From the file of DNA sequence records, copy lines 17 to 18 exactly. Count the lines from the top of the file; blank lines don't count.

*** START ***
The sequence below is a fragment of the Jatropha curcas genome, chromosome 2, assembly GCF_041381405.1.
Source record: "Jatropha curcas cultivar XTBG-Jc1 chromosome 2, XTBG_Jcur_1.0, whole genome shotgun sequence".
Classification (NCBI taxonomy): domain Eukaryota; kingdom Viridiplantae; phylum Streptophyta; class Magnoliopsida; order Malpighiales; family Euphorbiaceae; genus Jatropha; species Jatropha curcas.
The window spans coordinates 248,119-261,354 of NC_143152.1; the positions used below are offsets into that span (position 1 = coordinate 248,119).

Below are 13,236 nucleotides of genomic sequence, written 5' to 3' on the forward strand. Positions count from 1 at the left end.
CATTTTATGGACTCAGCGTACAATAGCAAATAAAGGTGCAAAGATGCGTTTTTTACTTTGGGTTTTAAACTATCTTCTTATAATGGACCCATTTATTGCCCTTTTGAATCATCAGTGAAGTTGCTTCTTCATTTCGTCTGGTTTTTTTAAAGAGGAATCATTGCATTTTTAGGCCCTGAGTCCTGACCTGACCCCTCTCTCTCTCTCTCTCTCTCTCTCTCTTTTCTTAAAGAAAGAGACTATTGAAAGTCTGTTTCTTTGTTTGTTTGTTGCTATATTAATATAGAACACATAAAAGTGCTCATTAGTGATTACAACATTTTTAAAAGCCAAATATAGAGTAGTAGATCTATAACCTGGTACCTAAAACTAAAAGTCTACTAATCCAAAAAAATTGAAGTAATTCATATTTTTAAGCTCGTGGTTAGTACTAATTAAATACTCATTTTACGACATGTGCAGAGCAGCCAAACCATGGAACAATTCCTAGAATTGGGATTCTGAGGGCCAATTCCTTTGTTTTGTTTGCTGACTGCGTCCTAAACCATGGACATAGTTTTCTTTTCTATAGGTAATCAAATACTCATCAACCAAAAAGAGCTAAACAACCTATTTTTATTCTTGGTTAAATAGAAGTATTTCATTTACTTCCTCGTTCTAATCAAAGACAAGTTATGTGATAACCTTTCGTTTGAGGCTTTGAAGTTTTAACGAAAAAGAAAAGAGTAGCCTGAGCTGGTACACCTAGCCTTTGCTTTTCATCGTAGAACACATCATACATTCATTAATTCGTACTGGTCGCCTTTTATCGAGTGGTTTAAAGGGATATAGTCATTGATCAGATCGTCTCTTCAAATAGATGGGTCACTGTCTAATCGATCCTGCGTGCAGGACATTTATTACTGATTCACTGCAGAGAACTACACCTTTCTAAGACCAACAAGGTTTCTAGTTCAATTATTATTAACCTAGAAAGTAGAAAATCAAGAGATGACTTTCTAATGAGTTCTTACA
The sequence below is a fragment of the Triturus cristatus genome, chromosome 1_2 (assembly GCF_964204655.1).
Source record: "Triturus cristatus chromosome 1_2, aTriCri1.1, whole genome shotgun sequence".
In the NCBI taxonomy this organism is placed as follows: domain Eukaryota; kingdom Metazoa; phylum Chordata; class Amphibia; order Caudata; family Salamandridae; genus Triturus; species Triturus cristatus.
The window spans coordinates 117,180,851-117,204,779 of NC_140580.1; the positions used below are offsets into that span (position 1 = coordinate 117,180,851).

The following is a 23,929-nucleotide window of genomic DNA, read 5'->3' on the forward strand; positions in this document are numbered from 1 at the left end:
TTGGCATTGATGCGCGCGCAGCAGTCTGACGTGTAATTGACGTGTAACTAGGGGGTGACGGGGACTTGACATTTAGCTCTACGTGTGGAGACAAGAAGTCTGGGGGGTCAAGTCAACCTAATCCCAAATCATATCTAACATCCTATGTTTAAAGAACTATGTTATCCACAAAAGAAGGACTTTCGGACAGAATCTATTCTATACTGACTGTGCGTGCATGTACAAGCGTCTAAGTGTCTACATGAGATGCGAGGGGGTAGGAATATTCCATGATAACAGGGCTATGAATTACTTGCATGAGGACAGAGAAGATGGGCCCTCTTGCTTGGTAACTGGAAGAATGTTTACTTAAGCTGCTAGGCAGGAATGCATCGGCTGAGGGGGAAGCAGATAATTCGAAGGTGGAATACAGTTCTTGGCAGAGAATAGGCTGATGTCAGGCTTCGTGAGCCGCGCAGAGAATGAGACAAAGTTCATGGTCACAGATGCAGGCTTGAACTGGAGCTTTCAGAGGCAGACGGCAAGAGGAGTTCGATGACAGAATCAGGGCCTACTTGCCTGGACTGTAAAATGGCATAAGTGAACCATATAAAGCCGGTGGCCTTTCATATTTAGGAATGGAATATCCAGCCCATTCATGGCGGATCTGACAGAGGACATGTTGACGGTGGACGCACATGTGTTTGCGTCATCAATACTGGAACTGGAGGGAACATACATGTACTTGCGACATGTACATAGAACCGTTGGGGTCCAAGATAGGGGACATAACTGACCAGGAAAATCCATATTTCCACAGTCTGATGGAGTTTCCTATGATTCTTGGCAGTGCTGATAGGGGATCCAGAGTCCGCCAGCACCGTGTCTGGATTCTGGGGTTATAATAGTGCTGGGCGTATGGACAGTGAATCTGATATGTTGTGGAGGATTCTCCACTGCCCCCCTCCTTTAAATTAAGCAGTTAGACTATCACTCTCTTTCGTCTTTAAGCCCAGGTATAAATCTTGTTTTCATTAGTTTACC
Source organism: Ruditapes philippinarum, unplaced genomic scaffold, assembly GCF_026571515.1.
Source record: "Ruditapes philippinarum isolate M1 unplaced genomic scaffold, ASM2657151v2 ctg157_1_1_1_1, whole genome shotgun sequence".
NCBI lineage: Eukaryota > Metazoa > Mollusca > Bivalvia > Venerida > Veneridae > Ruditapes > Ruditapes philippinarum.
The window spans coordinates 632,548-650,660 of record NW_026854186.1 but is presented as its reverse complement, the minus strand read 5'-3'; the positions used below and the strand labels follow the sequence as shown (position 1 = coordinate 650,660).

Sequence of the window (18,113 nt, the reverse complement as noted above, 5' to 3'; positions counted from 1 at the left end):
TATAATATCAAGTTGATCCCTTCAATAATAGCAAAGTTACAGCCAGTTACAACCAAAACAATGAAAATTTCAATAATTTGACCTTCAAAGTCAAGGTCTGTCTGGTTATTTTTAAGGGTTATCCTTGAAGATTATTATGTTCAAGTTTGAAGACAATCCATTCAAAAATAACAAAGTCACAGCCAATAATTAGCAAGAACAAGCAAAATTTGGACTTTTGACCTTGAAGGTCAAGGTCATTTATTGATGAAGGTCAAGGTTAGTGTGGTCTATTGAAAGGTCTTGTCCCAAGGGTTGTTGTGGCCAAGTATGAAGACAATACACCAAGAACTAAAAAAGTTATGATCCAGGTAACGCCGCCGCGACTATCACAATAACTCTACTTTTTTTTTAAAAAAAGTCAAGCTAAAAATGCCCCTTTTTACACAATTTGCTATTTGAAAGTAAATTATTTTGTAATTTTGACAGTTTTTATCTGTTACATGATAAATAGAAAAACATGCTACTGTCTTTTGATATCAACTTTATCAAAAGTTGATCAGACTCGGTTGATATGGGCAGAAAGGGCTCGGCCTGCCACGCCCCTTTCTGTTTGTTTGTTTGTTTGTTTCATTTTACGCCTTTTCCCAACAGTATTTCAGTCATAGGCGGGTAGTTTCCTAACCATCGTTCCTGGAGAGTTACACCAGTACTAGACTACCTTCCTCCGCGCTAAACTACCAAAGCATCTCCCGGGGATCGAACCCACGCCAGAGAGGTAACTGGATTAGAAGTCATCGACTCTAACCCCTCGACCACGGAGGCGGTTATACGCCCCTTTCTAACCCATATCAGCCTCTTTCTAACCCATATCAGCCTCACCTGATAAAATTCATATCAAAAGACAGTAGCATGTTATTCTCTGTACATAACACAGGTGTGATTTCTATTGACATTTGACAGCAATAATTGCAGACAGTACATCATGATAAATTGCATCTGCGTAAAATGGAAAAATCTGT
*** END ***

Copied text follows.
Sequence of the window (18,113 nt, the reverse complement as noted above, 5' to 3'; positions counted from 1 at the left end):
TATAATATCAAGTTGATCCCTTCAATAATAGCAAAGTTACAGCCAGTTACAACCAAAACAATGAAAATTTCAATAATTTGACCTTCAAAGTCAAGGTCTGTCTGGTTATTTTTAAGGGTTATCCTTGAAGATTATTATGTTCAAGTTTGAAGACAATCCATTCAAAAATAACAAAGTCACAGCCAATAATTAGCAAGAACAAGCAAAATTTGGACTTTTGACCTTGAAGGTCAAGGTCATTTATTGATGAAGGTCAAGGTTAGTGTGGTCTATTGAAAGGTCTTGTCCCAAGGGTTGTTGTGGCCAAGTATGAAGACAATACACCAAGAACTAAAAAAGTTATGATCCAGGTAACGCCGCCGCGACTATCACAATAACTCTACTTTTTTTTTAAAAAAAGTCAAGCTAAAAATGCCCCTTTTTACACAATTTGCTATTTGAAAGTAAATTATTTTGTAATTTTGACAGTTTTTATCTGTTACATGATAAATAGAAAAACATGCTACTGTCTTTTGATATCAACTTTATCAAAAGTTGATCAGACTCGGTTGATATGGGCAGAAAGGGCTCGGCCTGCCACGCCCCTTTCTGTTTGTTTGTTTGTTTGTTTCATTTTACGCCTTTTCCCAACAGTATTTCAGTCATAGGCGGGTAGTTTCCTAACCATCGTTCCTGGAGAGTTACACCAGTACTAGACTACCTTCCTCCGCGCTAAACTACCAAAGCATCTCCCGGGGATCGAACCCACGCCAGAGAGGTAACTGGATTAGAAGTCATCGACTCTAACCCCTCGACCACGGAGGCGGTTATACGCCCCTTTCTAACCCATATCAGCCTCTTTCTAACCCATATCAGCCTCACCTGATAAAATTCATATCAAAAGACAGTAGCATGTTATTCTCTGTACATAACACAGGTGTGATTTCTATTGACATTTGACAGCAATAATTGCAGACAGTACATCATGATAAATTGCATCTGCGTAAAATGGAAAAATCTGT